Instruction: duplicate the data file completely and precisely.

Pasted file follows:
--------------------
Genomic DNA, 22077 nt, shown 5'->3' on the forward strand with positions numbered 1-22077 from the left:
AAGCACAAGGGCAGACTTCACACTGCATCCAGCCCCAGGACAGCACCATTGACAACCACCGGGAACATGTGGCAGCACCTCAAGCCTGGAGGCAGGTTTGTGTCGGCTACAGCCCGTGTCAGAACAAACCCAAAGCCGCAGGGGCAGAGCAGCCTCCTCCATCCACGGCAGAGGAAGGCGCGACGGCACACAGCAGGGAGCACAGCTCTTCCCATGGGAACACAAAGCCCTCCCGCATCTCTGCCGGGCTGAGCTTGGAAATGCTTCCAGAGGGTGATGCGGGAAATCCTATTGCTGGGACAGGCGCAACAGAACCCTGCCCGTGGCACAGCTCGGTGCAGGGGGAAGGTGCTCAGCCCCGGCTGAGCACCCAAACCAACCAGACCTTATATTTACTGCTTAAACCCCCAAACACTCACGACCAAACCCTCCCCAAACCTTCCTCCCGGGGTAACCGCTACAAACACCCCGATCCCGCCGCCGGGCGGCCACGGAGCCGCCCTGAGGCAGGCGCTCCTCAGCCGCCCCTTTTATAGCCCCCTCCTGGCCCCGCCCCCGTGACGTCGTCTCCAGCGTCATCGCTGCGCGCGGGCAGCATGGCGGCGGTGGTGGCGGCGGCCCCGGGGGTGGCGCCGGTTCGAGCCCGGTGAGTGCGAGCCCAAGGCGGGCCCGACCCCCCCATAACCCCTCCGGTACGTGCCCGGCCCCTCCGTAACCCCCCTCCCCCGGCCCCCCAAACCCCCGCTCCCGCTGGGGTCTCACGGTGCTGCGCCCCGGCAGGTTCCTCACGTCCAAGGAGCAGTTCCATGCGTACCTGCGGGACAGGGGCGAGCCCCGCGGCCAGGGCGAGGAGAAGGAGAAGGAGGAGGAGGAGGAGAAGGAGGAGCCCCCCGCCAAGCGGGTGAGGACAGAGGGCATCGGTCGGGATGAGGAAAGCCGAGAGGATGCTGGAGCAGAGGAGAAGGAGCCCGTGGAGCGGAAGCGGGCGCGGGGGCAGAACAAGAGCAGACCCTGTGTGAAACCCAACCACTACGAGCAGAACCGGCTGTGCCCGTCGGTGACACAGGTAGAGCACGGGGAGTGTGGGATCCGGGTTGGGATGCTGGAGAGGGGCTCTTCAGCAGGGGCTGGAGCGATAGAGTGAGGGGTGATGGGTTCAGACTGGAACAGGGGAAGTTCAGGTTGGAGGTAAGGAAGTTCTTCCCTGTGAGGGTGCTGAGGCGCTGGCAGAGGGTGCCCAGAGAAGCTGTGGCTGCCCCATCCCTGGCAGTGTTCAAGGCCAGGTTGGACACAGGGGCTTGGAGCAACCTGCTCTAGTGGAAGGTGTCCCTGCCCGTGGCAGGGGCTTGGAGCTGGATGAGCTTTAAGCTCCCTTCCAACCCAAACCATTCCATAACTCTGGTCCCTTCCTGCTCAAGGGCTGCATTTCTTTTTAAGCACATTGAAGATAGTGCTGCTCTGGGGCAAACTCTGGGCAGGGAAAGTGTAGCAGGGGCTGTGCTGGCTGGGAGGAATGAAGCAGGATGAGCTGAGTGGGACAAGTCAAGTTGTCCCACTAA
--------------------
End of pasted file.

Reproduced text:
Genomic DNA, 22077 nt, shown 5'->3' on the forward strand with positions numbered 1-22077 from the left:
AAGCACAAGGGCAGACTTCACACTGCATCCAGCCCCAGGACAGCACCATTGACAACCACCGGGAACATGTGGCAGCACCTCAAGCCTGGAGGCAGGTTTGTGTCGGCTACAGCCCGTGTCAGAACAAACCCAAAGCCGCAGGGGCAGAGCAGCCTCCTCCATCCACGGCAGAGGAAGGCGCGACGGCACACAGCAGGGAGCACAGCTCTTCCCATGGGAACACAAAGCCCTCCCGCATCTCTGCCGGGCTGAGCTTGGAAATGCTTCCAGAGGGTGATGCGGGAAATCCTATTGCTGGGACAGGCGCAACAGAACCCTGCCCGTGGCACAGCTCGGTGCAGGGGGAAGGTGCTCAGCCCCGGCTGAGCACCCAAACCAACCAGACCTTATATTTACTGCTTAAACCCCCAAACACTCACGACCAAACCCTCCCCAAACCTTCCTCCCGGGGTAACCGCTACAAACACCCCGATCCCGCCGCCGGGCGGCCACGGAGCCGCCCTGAGGCAGGCGCTCCTCAGCCGCCCCTTTTATAGCCCCCTCCTGGCCCCGCCCCCGTGACGTCGTCTCCAGCGTCATCGCTGCGCGCGGGCAGCATGGCGGCGGTGGTGGCGGCGGCCCCGGGGGTGGCGCCGGTTCGAGCCCGGTGAGTGCGAGCCCAAGGCGGGCCCGACCCCCCCATAACCCCTCCGGTACGTGCCCGGCCCCTCCGTAACCCCCCTCCCCCGGCCCCCCAAACCCCCGCTCCCGCTGGGGTCTCACGGTGCTGCGCCCCGGCAGGTTCCTCACGTCCAAGGAGCAGTTCCATGCGTACCTGCGGGACAGGGGCGAGCCCCGCGGCCAGGGCGAGGAGAAGGAGAAGGAGGAGGAGGAGGAGAAGGAGGAGCCCCCCGCCAAGCGGGTGAGGACAGAGGGCATCGGTCGGGATGAGGAAAGCCGAGAGGATGCTGGAGCAGAGGAGAAGGAGCCCGTGGAGCGGAAGCGGGCGCGGGGGCAGAACAAGAGCAGACCCTGTGTGAAACCCAACCACTACGAGCAGAACCGGCTGTGCCCGTCGGTGACACAGGTAGAGCACGGGGAGTGTGGGATCCGGGTTGGGATGCTGGAGAGGGGCTCTTCAGCAGGGGCTGGAGCGATAGAGTGAGGGGTGATGGGTTCAGACTGGAACAGGGGAAGTTCAGGTTGGAGGTAAGGAAGTTCTTCCCTGTGAGGGTGCTGAGGCGCTGGCAGAGGGTGCCCAGAGAAGCTGTGGCTGCCCCATCCCTGGCAGTGTTCAAGGCCAGGTTGGACACAGGGGCTTGGAGCAACCTGCTCTAGTGGAAGGTGTCCCTGCCCGTGGCAGGGGCTTGGAGCTGGATGAGCTTTAAGCTCCCTTCCAACCCAAACCATTCCATAACTCTGGTCCCTTCCTGCTCAAGGGCTGCATTTCTTTTTAAGCACATTGAAGATAGTGCTGCTCTGGGGCAAACTCTGGGCAGGGAAAGTGTAGCAGGGGCTGTGCTGGCTGGGAGGAATGAAGCAGGATGAGCTGAGTGGGACAAGTCAAGTTGTCCCACTAA